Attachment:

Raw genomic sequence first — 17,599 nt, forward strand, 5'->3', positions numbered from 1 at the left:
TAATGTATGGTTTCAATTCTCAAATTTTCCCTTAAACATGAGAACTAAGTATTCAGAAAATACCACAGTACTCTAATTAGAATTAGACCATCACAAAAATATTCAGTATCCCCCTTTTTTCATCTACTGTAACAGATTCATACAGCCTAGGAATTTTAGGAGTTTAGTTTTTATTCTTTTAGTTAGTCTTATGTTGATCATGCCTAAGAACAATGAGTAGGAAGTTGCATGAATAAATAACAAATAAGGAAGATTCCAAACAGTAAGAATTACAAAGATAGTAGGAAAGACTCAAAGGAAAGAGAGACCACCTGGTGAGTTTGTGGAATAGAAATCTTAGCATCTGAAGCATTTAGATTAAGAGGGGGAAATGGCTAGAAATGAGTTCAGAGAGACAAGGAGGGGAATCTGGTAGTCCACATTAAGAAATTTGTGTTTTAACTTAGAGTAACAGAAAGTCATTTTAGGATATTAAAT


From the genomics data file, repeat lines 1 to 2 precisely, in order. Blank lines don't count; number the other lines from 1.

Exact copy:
Raw genomic sequence first — 17,599 nt, forward strand, 5'->3', positions numbered from 1 at the left:
TAATGTATGGTTTCAATTCTCAAATTTTCCCTTAAACATGAGAACTAAGTATTCAGAAAATACCACAGTACTCTAATTAGAATTAGACCATCACAAAAATATTCAGTATCCCCCTTTTTTCATCTACTGTAACAGATTCATACAGCCTAGGAATTTTAGGAGTTTAGTTTTTATTCTTTTAGTTAGTCTTATGTTGATCATGCCTAAGAACAATGAGTAGGAAGTTGCATGAATAAATAACAAATAAGGAAGATTCCAAACAGTAAGAATTACAAAGATAGTAGGAAAGACTCAAAGGAAAGAGAGACCACCTGGTGAGTTTGTGGAATAGAAATCTTAGCATCTGAAGCATTTAGATTAAGAGGGGGAAATGGCTAGAAATGAGTTCAGAGAGACAAGGAGGGGAATCTGGTAGTCCACATTAAGAAATTTGTGTTTTAACTTAGAGTAACAGAAAGTCATTTTAGGATATTAAAT